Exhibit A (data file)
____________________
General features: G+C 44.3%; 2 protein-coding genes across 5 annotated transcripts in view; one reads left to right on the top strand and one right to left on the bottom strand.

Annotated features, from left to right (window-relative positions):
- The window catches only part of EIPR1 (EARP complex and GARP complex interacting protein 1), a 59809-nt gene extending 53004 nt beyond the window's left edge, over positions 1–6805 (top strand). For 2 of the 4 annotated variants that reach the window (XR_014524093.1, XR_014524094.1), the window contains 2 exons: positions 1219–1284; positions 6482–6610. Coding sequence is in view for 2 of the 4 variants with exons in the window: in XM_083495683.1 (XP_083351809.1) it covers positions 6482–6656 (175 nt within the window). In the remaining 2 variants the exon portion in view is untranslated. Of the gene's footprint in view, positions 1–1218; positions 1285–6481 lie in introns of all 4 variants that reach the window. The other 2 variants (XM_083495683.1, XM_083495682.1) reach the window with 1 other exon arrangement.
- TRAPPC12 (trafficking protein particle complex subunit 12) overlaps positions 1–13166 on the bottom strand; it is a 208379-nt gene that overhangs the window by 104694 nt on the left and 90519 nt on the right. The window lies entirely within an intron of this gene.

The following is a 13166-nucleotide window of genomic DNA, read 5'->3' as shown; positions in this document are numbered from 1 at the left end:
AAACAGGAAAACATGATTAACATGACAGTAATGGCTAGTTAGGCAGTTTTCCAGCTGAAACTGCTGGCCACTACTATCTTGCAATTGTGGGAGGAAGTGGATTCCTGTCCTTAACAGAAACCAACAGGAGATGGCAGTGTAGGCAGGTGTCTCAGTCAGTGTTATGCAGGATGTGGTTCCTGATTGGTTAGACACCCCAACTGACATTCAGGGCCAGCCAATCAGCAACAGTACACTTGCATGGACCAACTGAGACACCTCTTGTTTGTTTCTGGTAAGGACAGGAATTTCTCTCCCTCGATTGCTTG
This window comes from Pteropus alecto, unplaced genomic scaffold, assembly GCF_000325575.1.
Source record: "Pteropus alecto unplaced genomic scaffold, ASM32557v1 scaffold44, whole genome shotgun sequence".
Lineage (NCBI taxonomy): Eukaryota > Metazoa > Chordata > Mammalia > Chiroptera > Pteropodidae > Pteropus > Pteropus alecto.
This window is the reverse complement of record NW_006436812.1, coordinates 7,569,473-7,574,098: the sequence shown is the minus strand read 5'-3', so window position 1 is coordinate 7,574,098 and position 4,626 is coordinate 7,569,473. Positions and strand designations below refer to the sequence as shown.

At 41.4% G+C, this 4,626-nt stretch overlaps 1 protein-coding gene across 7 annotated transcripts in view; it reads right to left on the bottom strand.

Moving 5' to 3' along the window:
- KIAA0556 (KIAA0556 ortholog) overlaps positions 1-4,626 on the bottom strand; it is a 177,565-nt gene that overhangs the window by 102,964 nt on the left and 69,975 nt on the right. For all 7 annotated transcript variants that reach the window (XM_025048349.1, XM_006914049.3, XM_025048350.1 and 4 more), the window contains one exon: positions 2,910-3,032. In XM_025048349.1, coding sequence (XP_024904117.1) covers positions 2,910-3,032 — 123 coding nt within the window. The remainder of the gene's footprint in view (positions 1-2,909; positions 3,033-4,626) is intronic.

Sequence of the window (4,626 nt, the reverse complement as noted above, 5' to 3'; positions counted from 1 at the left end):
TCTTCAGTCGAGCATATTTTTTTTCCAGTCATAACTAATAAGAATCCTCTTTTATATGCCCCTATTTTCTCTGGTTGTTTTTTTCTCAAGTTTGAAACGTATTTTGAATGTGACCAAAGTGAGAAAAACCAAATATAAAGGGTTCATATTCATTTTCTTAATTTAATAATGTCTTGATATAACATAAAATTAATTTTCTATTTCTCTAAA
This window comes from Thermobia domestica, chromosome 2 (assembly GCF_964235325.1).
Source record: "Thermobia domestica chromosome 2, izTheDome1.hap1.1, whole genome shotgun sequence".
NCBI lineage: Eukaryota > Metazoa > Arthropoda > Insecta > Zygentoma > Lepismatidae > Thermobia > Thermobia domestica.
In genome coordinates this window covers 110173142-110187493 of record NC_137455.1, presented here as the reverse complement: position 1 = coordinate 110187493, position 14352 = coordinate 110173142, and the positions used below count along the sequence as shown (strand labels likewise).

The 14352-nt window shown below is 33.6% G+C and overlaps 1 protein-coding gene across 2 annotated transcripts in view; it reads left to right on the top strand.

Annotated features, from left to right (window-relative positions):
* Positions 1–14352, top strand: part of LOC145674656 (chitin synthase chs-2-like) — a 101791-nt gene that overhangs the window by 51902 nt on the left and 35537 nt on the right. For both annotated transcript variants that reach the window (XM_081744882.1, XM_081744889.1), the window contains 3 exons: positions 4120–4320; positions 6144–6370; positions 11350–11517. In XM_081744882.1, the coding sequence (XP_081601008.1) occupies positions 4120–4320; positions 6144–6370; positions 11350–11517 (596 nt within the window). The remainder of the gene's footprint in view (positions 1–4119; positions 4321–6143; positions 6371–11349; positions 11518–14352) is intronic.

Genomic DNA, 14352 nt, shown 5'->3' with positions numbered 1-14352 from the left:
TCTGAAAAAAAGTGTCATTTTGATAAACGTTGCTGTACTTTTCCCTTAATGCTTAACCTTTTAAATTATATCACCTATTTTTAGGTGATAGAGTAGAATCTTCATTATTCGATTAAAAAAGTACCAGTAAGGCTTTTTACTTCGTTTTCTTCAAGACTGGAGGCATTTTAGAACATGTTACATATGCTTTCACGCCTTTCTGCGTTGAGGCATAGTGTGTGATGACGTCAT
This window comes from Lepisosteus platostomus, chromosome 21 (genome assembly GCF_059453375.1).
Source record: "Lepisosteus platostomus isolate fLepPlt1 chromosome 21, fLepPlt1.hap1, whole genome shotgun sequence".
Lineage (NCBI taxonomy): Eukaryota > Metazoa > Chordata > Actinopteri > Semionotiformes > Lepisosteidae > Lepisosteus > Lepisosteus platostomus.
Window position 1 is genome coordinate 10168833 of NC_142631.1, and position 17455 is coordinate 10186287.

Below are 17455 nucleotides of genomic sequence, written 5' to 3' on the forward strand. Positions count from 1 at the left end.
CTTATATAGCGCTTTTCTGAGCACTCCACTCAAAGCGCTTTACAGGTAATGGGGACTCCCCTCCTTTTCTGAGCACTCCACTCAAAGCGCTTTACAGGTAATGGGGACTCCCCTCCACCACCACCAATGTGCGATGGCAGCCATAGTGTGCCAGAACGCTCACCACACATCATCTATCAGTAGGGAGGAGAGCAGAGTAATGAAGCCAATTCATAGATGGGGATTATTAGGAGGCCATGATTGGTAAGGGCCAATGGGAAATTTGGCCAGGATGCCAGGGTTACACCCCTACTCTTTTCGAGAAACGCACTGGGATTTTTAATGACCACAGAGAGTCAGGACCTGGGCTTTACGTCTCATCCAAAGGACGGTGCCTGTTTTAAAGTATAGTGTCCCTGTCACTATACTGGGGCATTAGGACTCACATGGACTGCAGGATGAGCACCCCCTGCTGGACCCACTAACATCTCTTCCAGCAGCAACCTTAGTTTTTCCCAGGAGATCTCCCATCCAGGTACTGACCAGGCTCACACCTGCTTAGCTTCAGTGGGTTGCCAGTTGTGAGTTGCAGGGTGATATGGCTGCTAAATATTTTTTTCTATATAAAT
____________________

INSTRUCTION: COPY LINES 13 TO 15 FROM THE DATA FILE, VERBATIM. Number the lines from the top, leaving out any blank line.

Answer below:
- KIAA0556 (KIAA0556 ortholog) overlaps positions 1-4,626 on the bottom strand; it is a 177,565-nt gene that overhangs the window by 102,964 nt on the left and 69,975 nt on the right. For all 7 annotated transcript variants that reach the window (XM_025048349.1, XM_006914049.3, XM_025048350.1 and 4 more), the window contains one exon: positions 2,910-3,032. In XM_025048349.1, coding sequence (XP_024904117.1) covers positions 2,910-3,032 — 123 coding nt within the window. The remainder of the gene's footprint in view (positions 1-2,909; positions 3,033-4,626) is intronic.

Sequence of the window (4,626 nt, the reverse complement as noted above, 5' to 3'; positions counted from 1 at the left end):
TCTTCAGTCGAGCATATTTTTTTTCCAGTCATAACTAATAAGAATCCTCTTTTATATGCCCCTATTTTCTCTGGTTGTTTTTTTCTCAAGTTTGAAACGTATTTTGAATGTGACCAAAGTGAGAAAAACCAAATATAAAGGGTTCATATTCATTTTCTTAATTTAATAATGTCTTGATATAACATAAAATTAATTTTCTATTTCTCTAAA